1. PATH variables are set
  2. Directory structure is verified
  3. The file is converted, using the Lawson cnvexp utility, to fixed-length records.
  4. The file is copied to an Archive directory and the date and time are attached to the file name.
  5. The file is emailed to a recipient list, which is stored in a separate file on the same server. The recipient list simply contains the email addresses listed one after another.

Scripting for FTP Transmission

An alternative to emailing a file is to transmit it to another server or receive it from another server via FTP (File Transfer Protocol). To do this, you would add a line to the post-processing script to call an FTP script:

# FTP transmit (diff script based on prod line)
/<source path>/<FTP script name>_$PL_LC.ftp

The FTP script would be a separate script containing the FTP connection information, which looks like this:

HOST='<IP Address of target FTP server>'
USER='<user name>'
FILE='<path and filename on source server>'

quote USER $USER
cd <path on target server>
lcd <path on source server>
put [append][get] <filename>
exit 0

Scripting for Printing

Another example of post-processing is that you can transmit files directly to a printer. We use a third-party application (Formscape) to print our checks, direct deposit stubs, requisitions, purchase orders, delivery tickets, and remittance advices. Virtual printers are setup on the server to execute the appropriate Formscape project for printing. Adding the following code sends the file to a printer on an alternate server:

# send to printer
lpr -P<server name>:<printer name> <file name>


The extra step in automation provided by post-processing scripts greatly enhances the program's usability and reliability. The automatic archiving of files keeps a clean and complete history. End-users don't require access to an FTP tool. Distributing files via email ensures that all responsible parties have the necessary information to complete their task. Ultimately, the scripts greatly reduce the chance for human error in repetitive processes.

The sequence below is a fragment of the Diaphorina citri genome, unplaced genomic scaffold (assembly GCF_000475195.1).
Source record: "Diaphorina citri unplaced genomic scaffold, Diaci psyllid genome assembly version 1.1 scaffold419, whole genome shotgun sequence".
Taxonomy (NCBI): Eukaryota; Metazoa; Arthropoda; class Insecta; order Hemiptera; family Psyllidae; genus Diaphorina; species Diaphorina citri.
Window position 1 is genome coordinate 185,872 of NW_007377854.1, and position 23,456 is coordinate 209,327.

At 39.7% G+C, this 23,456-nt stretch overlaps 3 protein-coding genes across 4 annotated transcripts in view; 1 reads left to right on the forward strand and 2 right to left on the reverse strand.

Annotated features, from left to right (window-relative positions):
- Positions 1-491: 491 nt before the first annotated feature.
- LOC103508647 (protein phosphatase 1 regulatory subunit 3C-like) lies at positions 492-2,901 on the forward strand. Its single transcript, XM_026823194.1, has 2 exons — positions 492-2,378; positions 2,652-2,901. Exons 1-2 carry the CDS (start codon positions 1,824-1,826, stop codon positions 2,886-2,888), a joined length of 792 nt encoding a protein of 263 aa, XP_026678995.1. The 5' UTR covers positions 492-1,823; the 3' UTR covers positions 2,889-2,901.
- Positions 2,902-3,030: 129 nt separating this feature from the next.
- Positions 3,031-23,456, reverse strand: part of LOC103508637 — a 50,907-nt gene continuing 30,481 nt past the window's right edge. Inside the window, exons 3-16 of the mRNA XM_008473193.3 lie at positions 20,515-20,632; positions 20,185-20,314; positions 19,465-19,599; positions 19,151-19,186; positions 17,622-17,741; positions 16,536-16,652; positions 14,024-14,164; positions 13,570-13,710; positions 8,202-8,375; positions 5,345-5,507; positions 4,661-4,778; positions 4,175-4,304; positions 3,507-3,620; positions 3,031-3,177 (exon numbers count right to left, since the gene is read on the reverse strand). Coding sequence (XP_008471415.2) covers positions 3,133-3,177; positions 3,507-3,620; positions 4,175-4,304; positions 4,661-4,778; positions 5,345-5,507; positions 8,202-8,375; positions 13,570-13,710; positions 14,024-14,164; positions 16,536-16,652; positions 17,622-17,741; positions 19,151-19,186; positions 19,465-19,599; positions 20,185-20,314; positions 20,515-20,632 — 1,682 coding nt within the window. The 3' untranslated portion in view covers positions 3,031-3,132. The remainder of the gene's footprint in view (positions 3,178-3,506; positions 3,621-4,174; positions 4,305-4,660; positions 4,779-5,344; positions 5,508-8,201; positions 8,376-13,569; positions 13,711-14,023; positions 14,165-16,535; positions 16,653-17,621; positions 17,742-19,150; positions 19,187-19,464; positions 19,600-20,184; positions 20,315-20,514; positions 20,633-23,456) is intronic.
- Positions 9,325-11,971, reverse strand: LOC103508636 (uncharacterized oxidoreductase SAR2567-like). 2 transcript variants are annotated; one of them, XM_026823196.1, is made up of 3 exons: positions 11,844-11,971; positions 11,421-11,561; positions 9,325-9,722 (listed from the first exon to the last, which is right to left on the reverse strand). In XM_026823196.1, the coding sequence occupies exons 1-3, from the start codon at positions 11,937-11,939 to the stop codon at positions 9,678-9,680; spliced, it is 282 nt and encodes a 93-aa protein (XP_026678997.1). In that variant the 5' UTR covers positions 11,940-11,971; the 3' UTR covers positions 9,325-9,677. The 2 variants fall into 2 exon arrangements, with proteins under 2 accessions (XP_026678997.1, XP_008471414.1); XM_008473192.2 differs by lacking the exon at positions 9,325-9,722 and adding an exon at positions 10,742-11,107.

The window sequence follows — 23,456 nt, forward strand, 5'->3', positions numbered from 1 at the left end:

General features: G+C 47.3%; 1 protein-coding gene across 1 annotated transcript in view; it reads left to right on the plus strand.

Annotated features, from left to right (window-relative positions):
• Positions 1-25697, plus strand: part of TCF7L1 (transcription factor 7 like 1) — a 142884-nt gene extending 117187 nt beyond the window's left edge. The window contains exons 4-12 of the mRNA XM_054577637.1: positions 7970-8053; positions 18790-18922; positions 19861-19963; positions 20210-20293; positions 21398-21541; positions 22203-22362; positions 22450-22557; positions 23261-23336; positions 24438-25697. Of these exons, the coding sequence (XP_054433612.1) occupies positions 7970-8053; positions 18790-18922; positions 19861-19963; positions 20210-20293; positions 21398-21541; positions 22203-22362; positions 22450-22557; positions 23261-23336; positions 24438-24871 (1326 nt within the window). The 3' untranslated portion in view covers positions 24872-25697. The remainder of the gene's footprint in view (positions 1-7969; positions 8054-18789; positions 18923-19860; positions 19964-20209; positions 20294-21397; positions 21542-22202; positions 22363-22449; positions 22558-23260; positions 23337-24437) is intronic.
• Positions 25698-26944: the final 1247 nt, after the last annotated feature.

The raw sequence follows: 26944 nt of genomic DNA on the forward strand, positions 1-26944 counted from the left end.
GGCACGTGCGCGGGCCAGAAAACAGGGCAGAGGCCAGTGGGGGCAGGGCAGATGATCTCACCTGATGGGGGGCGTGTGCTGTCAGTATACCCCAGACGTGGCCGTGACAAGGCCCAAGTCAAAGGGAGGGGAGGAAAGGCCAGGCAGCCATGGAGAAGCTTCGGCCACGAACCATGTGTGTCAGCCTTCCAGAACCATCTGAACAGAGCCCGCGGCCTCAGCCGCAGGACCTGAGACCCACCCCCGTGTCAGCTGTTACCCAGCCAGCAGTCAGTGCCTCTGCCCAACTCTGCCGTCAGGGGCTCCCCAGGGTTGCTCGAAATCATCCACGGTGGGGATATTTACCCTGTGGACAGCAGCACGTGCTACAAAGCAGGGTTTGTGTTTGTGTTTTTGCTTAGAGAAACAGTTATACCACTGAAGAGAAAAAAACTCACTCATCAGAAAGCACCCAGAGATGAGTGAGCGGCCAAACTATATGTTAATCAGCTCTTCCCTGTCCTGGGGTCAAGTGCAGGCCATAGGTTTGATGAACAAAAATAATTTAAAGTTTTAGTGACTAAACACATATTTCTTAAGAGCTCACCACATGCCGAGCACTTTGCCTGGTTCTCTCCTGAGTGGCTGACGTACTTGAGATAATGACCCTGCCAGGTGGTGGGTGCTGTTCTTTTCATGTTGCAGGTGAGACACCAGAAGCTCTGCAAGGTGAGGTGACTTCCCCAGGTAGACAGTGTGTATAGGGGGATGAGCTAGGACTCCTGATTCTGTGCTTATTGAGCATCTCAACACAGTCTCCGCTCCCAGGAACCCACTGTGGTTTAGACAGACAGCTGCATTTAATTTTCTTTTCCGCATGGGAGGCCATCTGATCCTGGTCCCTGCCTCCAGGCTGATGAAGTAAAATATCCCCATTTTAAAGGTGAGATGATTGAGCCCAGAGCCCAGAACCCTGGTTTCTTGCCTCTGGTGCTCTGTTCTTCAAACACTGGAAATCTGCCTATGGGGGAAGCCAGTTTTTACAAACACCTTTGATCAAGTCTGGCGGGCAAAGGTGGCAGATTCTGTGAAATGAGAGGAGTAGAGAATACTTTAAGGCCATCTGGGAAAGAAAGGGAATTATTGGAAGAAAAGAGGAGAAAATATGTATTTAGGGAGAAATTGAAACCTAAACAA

2. Cube Farm: You'll laugh, but wish it hadn't been written

If you are a fan of Dilbert or movies like Office Space, Cube Farm will be right up your alley. The twist? This one's all about Lawson. Yes, Lawson, the software company you've come to know and love. 

[Read More...]

3. First Look: Lawson Receiving & Delivery (RAD)

Where does your package go after it's "received"?? Well, that's an often-asked question in many organizations.

Think about the chain of events that occurs when you receive an order. After the order comes to your loading dock, where does it go?

Well, Lawson's new Receiving and Delivery Tracking (RAD) solution may be able to give you the answer to these questions.
Last month ( we started taking a look at the new Lawson products-acquired from Apexion Technologies-that make up Lawson's Mobile Supply Chain Suite:

? Mobile Par & Cycle Count (MPC)
? Receiving and Delivery Tracking (RAD)
? Surgical Instrument Management (SIM)

Why use RAD?

  • Allow requesters to track deliveries at any time from their computers
  • Accurately track and deliver non-purchase order packages
  • Efficiently manage complex, multi-step delivery routes
  • Achieve accountability throughout your receiving and delivery processes
  • Capture signatures and recipient information on mobile handhelds

Key RAD Features


Package Receiving


  • Enables dock logging and validation of carrier manifests
  • Uses carrier-provided barcodes and tracking numbers for faster processing
  • Printed barcode labels can be applied to track boxes without carrier labels
  • Interfaces with Lawson PO Receiving
  • Records non-purchase order deliveries with wireless handhelds that scan barcodes and allow data entry via a simple user interface


Delivery Management

  • Support for complex, multi-step delivery routes
  • Creates, prints and processes manifests
  • Prints delivery tickets and labels
  • Delivery Verification
    • Records recipient information and signatures on handheld devices